The California Citizens Redistricting Commission generally succeeded in its task of drawing fair new legislative lines, according to a new review of its work – but the state can do even better in the future.
The report, “When the People Draw the Lines,” by Cal State Los Angeles researcher Raphael Sonenshein, was commissioned by the League of Women Voters of California in partnership with the James Irvine Foundation. It praises the 14-member panel’s work, but says that in the future, such commissions should start much earlier and have better structural support for their work in order to assure success.
“Given the newness and the difficulty of this process, the redistricting process as designed was surprisingly successful,” Sonenshein, who directs the Edmund G. “Pat” Brown Institute of Public Affairs, said this morning on a conference call with reporters.
He said there was great public interest in selecting the commissioners, which led to a balanced and capable panel that took more public input “than anyone could’ve possibly imagined” in order to produce maps that survived court challenges and ended up well-regarded by the public.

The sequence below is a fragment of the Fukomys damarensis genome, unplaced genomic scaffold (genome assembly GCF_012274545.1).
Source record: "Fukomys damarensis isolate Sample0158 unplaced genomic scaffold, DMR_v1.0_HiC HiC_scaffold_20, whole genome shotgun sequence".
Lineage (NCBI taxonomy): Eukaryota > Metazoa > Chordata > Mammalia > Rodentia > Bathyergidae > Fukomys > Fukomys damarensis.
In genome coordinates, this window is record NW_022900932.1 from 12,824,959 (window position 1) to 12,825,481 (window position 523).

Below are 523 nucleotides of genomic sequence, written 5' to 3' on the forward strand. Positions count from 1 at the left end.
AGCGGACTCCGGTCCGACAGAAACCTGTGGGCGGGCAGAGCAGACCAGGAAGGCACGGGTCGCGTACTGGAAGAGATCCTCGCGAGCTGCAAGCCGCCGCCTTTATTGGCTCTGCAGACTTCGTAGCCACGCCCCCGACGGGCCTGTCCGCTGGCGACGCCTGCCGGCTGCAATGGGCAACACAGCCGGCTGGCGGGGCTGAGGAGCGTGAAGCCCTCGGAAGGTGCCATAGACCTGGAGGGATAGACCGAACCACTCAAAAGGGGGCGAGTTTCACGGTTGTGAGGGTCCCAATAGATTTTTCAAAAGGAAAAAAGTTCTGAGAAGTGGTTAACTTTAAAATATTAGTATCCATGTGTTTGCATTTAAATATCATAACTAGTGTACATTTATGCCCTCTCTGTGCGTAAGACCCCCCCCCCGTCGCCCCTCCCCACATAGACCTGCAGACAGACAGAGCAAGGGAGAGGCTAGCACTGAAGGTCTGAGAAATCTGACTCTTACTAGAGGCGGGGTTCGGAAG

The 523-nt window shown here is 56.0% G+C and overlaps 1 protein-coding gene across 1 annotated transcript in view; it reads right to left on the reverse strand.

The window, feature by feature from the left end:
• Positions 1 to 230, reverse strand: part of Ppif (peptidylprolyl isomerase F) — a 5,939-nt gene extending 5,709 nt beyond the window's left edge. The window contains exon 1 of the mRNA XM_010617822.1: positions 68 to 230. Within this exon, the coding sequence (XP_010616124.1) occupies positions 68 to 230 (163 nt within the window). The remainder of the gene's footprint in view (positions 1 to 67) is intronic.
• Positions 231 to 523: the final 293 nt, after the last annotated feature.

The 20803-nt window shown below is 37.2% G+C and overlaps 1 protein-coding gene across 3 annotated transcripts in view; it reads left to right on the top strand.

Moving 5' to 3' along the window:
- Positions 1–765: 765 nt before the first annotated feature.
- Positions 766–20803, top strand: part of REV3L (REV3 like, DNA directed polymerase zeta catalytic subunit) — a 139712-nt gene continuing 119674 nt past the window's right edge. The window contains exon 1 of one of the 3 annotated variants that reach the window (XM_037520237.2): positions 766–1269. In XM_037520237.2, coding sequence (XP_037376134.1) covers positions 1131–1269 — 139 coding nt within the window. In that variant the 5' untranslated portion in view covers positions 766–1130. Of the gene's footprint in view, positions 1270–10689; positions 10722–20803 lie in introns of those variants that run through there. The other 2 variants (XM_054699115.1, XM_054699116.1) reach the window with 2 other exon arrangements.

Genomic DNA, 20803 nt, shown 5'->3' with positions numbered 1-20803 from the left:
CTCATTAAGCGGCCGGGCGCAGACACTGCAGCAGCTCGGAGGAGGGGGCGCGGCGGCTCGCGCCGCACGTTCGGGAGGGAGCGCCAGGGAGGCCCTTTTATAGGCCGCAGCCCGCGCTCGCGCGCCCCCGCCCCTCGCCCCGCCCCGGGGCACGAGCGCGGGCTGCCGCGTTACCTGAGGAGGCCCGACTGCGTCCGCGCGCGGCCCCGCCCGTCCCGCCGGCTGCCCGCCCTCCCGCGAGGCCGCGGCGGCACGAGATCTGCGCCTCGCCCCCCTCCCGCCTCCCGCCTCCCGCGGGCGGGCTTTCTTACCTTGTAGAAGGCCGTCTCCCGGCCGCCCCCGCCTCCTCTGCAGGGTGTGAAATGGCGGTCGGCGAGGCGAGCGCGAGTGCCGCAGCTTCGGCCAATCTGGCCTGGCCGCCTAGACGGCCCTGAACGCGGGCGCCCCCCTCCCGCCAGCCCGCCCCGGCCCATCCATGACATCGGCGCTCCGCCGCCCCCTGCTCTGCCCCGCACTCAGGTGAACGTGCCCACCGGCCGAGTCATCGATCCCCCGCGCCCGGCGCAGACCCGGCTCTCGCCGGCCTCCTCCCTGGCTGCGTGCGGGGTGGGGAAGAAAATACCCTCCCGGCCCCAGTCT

“Clearly the California commission can be a model for other states interested in reforming their redistricting,” said Chris Carson, the League’s program director for campaign finance and redistricting.
But Sonenshein’s report makes some suggestions for California’s next go-round, or for other states that choose to adopt similar systems, including:
Commission members Michelle DiGuilio and Stanley Forbes were on the conference call, too.
“We were all true believers in what we were doing,” Forbes said. “We had no idea that we would get the level of public participation that we did, which was very gratifying.”
But Forbes agreed the commission should start its work earlier, have more information earlier in the process, and remain vigilant of stepped-up partisan efforts to manipulate the process. “We saw some effort this time, I don’t think it had much success.”